hax hax - 1 month ago 8
Bash Question

How can I pass a custom string as argv[0] to a program

I have a C program which uses argv[0] inside the program. I understand that argv[0] is the path of the program being executed. I want to pass a custom string as argv[0] to the program instead of its program name. Is there a way to do this in shell?

I read about exec command. But I am unsure about the usage.

help exec
says I have to pass
exec -a <string>



  1. Is there any other way of doing this?

  2. Is there any escape method which I need to use if I am passing special characters or path of another file using
    exec
    command?



To clarify the problem:

I am running a program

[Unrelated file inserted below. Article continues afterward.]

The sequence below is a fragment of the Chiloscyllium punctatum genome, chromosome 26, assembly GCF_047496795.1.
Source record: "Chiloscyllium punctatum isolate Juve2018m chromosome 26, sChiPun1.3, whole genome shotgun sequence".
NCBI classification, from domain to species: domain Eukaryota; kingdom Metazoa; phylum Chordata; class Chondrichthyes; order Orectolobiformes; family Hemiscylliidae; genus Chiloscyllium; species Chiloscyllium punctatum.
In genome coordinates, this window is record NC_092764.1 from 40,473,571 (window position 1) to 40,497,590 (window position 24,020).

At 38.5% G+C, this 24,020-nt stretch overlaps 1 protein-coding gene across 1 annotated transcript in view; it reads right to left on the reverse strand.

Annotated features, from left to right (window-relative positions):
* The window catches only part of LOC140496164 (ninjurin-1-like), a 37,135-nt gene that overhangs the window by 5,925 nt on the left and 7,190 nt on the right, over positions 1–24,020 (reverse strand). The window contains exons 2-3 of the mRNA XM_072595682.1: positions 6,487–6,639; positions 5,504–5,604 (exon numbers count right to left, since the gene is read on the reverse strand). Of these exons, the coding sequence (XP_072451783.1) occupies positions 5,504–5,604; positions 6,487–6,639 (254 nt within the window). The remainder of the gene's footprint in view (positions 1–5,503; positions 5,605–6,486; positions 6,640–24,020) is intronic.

prog1
. To enter a particular section in the program I have to give a
SIGALRM
to the program. This step itself was difficult as I had to create a race around condition to send the signal right when the program starts.

while true;do ./prog1 2; done & while true; do killall -14 prog1; done


The above while loops help me to enter the part of program and that part of program uses
argv[0]
for a system call. This system call is
system(echo something argv[0])


Is there a way to modify the above while loop and put
;/bin/myprogram
instead of
argv[0]
.
Bottom line:
I need /bin/myprogram
to be executed with the privilege of
prog1
and it's output.

Answer

exec -a is precisely the way to solve this problem.

There are no restrictions that I know of on the string passed as an argument to exec. Normal shell quoting should be sufficient to pass anything you want (as long as it doesn't contain embedded NUL bytes, of course).

The problem with exec is that it replaces the current shell with the named command. If you just want to run a command, you need to spawn a new shell to be replaced; that is as simple as surrounding the command with parentheses:

$ ( exec -a '; /bin/myprogram' bash -c 'echo "$0"'; )
; /bin/myprogram